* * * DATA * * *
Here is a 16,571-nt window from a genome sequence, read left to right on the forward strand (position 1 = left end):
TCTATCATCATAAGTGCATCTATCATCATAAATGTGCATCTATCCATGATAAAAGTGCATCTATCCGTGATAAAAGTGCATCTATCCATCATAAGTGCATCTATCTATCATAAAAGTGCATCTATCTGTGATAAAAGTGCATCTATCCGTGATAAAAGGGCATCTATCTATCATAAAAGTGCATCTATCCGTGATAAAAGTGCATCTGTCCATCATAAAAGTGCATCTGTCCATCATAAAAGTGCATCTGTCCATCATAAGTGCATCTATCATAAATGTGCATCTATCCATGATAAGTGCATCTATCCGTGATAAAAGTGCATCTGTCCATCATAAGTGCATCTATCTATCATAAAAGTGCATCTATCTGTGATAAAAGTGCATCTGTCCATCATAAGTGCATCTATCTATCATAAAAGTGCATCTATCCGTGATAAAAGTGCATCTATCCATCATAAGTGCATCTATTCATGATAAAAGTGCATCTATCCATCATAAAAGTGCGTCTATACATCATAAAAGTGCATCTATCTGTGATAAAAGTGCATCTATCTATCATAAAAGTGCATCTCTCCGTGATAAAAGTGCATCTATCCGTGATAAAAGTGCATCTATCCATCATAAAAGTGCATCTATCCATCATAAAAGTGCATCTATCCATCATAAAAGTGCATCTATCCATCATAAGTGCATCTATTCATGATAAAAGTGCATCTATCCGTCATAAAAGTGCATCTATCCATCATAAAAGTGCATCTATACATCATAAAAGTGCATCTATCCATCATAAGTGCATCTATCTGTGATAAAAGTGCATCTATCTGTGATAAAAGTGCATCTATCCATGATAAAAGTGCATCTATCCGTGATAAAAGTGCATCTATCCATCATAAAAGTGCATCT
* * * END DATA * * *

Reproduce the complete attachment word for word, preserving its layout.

Here is a 16,571-nt window from a genome sequence, read left to right on the forward strand (position 1 = left end):
TCTATCATCATAAGTGCATCTATCATCATAAATGTGCATCTATCCATGATAAAAGTGCATCTATCCGTGATAAAAGTGCATCTATCCATCATAAGTGCATCTATCTATCATAAAAGTGCATCTATCTGTGATAAAAGTGCATCTATCCGTGATAAAAGGGCATCTATCTATCATAAAAGTGCATCTATCCGTGATAAAAGTGCATCTGTCCATCATAAAAGTGCATCTGTCCATCATAAAAGTGCATCTGTCCATCATAAGTGCATCTATCATAAATGTGCATCTATCCATGATAAGTGCATCTATCCGTGATAAAAGTGCATCTGTCCATCATAAGTGCATCTATCTATCATAAAAGTGCATCTATCTGTGATAAAAGTGCATCTGTCCATCATAAGTGCATCTATCTATCATAAAAGTGCATCTATCCGTGATAAAAGTGCATCTATCCATCATAAGTGCATCTATTCATGATAAAAGTGCATCTATCCATCATAAAAGTGCGTCTATACATCATAAAAGTGCATCTATCTGTGATAAAAGTGCATCTATCTATCATAAAAGTGCATCTCTCCGTGATAAAAGTGCATCTATCCGTGATAAAAGTGCATCTATCCATCATAAAAGTGCATCTATCCATCATAAAAGTGCATCTATCCATCATAAAAGTGCATCTATCCATCATAAGTGCATCTATTCATGATAAAAGTGCATCTATCCGTCATAAAAGTGCATCTATCCATCATAAAAGTGCATCTATACATCATAAAAGTGCATCTATCCATCATAAGTGCATCTATCTGTGATAAAAGTGCATCTATCTGTGATAAAAGTGCATCTATCCATGATAAAAGTGCATCTATCCGTGATAAAAGTGCATCTATCCATCATAAAAGTGCATCT